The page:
The articles about the downsides often ignore all the good aspects of social media and recommend quitting altogether, but that isn’t what I concluded. They are good tools, we just have to learn how to use them properly.

I never want to go back to checking my Facebook newsfeed 7 times in a day, and I never want to again miss the atmosphere in a restaurant because they have wifi and I can post about it online instead. But after a year without social media, I am ready to return in a more cautious way.

From my battles in quitting for a year, here is my top advice.

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1. Quit altogether for 30 days

Just one month is enough to see it for yourself — the people in this Danish study noticed a difference in a week — and monitor the changes with a one-line summary each day.

2. Turn off notifications

No one posts on your wall in an emergency, and you don’t need more reminders to log in.

3. Delete the mobile apps

It puts a small barrier in your way, and is the easiest way to cut down. You can still use the web browser on your mobile devices with bit more effort.

4. Limit yourself to one session a day

When you only have one session on social media each day, it is more of a conscious decision. If you feel the compulsion to check again, remember you can tomorrow.

5. Allow yourself to share anything you like, but you have to wait at least 1 hour

You won’t be distracted from the things you are doing when they are going on, but also won’t miss out on sharing them later.

6. Seriously, quit for 30 days

There’s no end of reasons and research to tell you it’s a good idea, and there’s no better way than to find out the difference for yourself.

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Published on May 4, 2021

How To Spot Fake People (And Ways To Deal With Them)

How To Spot Fake People (And Ways To Deal With Them)

They say we are the average of the five persons we spend the most time with. For a minute, consider the people around you. Are they truly who your “tribe” should be or who you aspire to become in the future? Are they really genuine people who want to see you succeed? Or are they fake people who don’t really want to see you happy?

In this article, I’ll review why it is important to surround yourself with genuine individuals—the ones who care, bring something to our table, and first and foremost, who leave all fakeness behind.

How to Spot Fake People?

When you’ve been working in the helping professions for a while, spotting fake people gets a bit easier. There are some very clear signs that the person you are looking at is hiding something, acting somehow, or simply wanting to get somewhere. Most often, there is a secondary gain—perhaps attention, sympathy, or even a promotion.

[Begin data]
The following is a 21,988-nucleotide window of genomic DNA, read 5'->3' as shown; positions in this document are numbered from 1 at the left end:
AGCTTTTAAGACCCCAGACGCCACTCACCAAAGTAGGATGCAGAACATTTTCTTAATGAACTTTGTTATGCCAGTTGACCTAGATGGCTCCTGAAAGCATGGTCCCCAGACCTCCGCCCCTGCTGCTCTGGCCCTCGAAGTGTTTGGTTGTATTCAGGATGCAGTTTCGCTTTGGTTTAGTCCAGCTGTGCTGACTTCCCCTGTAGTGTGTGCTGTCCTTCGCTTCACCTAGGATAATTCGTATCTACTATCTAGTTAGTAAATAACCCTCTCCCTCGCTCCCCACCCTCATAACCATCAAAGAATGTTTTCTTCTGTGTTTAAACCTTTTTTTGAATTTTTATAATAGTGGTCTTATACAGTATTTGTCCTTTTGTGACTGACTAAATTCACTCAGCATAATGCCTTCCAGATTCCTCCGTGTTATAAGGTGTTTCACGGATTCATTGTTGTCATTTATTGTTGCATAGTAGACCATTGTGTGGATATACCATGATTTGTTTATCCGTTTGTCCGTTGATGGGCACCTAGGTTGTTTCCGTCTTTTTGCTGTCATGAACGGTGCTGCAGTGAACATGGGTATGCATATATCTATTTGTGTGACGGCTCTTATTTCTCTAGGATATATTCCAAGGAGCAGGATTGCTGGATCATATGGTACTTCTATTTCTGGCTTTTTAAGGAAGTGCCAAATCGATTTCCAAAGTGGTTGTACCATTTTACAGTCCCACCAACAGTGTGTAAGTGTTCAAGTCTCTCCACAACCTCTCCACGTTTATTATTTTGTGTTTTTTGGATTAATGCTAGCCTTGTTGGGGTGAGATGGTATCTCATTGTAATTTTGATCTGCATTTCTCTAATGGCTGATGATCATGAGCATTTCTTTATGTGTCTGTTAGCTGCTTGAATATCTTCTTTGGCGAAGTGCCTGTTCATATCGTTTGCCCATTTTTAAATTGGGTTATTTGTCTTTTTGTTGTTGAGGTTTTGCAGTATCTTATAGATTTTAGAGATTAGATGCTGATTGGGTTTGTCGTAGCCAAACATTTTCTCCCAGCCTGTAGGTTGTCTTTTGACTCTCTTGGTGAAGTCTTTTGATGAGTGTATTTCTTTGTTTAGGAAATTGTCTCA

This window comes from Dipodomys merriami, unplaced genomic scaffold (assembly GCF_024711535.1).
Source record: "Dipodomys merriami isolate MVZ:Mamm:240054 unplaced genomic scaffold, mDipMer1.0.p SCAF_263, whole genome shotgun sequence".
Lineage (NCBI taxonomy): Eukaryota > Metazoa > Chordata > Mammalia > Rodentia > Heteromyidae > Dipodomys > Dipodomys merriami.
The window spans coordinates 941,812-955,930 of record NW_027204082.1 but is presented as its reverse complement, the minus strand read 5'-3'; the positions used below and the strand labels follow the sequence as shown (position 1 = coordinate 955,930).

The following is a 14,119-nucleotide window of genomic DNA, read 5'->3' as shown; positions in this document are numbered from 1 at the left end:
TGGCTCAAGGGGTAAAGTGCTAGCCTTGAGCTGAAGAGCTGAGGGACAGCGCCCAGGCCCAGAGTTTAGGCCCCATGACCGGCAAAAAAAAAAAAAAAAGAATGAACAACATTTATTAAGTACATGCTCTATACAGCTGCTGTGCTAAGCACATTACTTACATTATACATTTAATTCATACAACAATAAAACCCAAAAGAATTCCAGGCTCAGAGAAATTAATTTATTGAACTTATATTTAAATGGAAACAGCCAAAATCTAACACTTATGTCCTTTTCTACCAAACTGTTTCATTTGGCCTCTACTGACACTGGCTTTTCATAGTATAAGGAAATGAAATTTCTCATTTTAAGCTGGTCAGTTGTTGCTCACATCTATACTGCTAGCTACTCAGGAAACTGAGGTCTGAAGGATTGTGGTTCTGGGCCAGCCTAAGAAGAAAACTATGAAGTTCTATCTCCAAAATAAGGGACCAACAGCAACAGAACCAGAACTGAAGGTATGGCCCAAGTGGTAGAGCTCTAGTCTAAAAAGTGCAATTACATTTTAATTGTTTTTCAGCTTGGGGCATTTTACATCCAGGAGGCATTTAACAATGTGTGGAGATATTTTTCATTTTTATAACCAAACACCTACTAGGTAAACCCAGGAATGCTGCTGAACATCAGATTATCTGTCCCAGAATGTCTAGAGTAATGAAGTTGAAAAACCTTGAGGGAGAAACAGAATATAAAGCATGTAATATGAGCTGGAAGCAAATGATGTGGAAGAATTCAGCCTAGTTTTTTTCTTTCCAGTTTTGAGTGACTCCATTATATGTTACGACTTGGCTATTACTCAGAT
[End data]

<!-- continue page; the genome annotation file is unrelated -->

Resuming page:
Whatever it is, you’re better off working their true agenda and staying the hell away. Here are some things you should look out for to help spot fake people.

1. Full of Themselves

Fake people like to show off. They love looking at themselves in the mirror. They collect photos and videos of every single achievement they had and every part of their body and claim to be the “best at what they do.”

Most of these people are actually not that good in real life. But they act like they are and ensure that they appear better than the next person. The issue for you is that you may find yourself always feeling “beneath” them and irritated at their constant need to be in the spotlight.

2. Murky in Expressing Their Emotions

Have you ever tried having a deep and meaningful conversation with a fake person? It’s almost impossible. It’s because they have limited emotional intelligence and don’t know how they truly feel deep down—and partly because they don’t want to have their true emotions exposed, no matter how normal these might be.

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It’s much harder to say “I’m the best at what I do” while simultaneously sharing “average” emotions with “equal” people.

3. Zero Self-Reflection

To grow, we must accept feedback from others. We must be open to our strengths and to our weaknesses. We must accept that we all come in different shapes and can always improve.

Self-reflection requires us to think, forgive, admit fault, and learn from our mistakes. But to do that, we have to be able to adopt a level of genuineness and depth that fake people don’t routinely have. A fake person generally never apologizes, but when they do, it is often followed with a “but” in the next breath.

4. Unrealistic Perceptions

Fake people most often have an unrealistic perception of the world—things that they want to portray to others (pseudo achievements, materialistic gains, or a made-up sense of happiness) or simply how they genuinely regard life outside themselves.

A lot of fake people hide pain, shame, and other underlying reasons in their behavior. This could explain why they can’t be authentic and/or have difficulties seeing their environment for the way it objectively is (both good and bad).

5. Love Attention

As I mentioned earlier, the biggest sign that something isn’t quite right with someone’s behavior can be established by how much they love attention. Are you being interrupted every time you speak by someone who wants to make sure that the spotlight gets reverted back to them? Is the focus always on them, no matter the topic? If yes, you’re probably dealing with a fake person.

6. People Pleaser